Dr Lee Nedkoff
Extending the potential of linked health data for international studies of cardiovascular disease: An Australia/New Zealand collaboration
Dr Lee Nedkoff from the School of Population and Global Health, The University of Western Australia, was awarded a 2019 Healy Research Collaboration Award.
Dr Lee Nedkoff is a Research Fellow and cardiovascular epidemiologist in the School of Population and Global Health at The University of Western Australia.
Dr Nedkoff’s research seeks to understand the epidemiology of cardiovascular disease to support effective implementation of prevention and disease management programs in Australia.
Cardiovascular disease is the leading cause of death in both Australia and New Zealand. While efforts to reduce major risk factors such as smoking, high cholesterol and blood pressure have led to substantial declines in cardiovascular mortality, the challenge remains to identify specific targets where further gains can be made, which can then inform clinical practice and health policy.
This Healy Research Collaboration Award supported a collaboration between Dr Nedkoff and epidemiologists at the University of Auckland in New Zealand. Collaborative activities have included travel (where possible, given the impact of COVID-19) and online meetings to progress their research program. Together, they have investigated methodologies for defining rates of early deaths following heart attacks in both Australia and New Zealand. They observed that approximately half of deaths from heart attack occur in people who have not been admitted to hospital, indicating that current methods for measuring these events need refining.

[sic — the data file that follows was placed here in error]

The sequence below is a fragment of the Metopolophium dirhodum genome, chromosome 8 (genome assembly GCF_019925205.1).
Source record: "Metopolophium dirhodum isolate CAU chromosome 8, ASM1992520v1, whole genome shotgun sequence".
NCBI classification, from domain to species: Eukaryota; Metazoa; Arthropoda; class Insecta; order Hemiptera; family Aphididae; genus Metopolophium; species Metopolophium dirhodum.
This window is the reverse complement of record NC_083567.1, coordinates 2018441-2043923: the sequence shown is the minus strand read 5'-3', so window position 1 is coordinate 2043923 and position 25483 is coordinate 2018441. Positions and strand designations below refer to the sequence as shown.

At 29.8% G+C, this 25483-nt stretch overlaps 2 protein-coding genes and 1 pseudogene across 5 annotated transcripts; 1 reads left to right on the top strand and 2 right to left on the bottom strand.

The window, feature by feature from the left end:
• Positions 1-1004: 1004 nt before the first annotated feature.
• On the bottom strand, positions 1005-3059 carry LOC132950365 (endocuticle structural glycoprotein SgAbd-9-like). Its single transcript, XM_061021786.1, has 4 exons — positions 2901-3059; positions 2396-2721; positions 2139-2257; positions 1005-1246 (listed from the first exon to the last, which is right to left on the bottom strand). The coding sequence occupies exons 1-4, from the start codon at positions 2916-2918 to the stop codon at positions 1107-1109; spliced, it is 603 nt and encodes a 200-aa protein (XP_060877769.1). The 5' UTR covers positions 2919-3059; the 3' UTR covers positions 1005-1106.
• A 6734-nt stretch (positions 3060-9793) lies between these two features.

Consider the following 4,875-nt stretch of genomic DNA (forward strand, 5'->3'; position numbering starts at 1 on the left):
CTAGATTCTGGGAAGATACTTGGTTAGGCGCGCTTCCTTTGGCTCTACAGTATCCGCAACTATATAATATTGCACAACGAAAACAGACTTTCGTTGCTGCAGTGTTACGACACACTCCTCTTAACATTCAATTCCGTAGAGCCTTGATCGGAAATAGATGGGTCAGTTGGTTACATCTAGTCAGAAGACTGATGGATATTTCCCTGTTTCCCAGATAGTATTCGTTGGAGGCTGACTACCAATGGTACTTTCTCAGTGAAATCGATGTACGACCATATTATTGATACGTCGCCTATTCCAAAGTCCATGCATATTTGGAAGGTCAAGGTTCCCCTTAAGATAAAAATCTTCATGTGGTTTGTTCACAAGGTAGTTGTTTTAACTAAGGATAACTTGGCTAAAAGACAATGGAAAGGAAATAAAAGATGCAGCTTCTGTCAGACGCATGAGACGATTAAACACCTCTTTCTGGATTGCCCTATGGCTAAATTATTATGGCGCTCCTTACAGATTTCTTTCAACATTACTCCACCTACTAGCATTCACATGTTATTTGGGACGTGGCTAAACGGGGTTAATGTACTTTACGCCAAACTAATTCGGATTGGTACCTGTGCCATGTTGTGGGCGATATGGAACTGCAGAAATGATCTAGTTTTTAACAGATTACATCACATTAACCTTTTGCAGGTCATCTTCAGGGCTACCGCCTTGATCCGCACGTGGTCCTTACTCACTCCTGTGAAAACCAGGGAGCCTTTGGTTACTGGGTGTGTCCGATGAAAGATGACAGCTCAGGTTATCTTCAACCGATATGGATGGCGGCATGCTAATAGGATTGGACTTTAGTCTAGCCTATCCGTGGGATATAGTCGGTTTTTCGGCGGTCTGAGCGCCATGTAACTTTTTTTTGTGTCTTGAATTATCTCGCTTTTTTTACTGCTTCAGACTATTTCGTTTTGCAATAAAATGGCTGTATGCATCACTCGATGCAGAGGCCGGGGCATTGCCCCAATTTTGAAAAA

Linked electronic health data is a pragmatic means of investigating cardiovascular disease burden, whereby integrated electronic records assist health monitoring and interventions. The linked health data system in WA has been at the forefront nationally, with linked state-wide data since the mid 1990’s. In New Zealand, the presence of a unique personal health identifier allows for nation-wide linkage of health datasets, resulting in there being a wider availability of linked datasets than in Australia. Through this collaboration, Dr Nedkoff was able to compare administrative cardiovascular coding practices between Australia and New Zealand, and test a New Zealand developed cardiovascular risk score on Australian data.
Since completing this Research Collaboration Award, Dr Nedkoff has been successful in receiving a National Heart Foundation Future Leader Fellowship, a four year program of support that will assist her to build on the work of this Collaboration Award, to further develop this new coding algorithm for monitoring heart attacks and cardiovascular disease in Australia. Dr Nedkoff is currently working with the Australian Institute of Health and Welfare in sharing her research findings, to inform national monitoring practices of heart attacks and strokes in Australia in efforts to improve outcomes for patients with cardiovascular disease.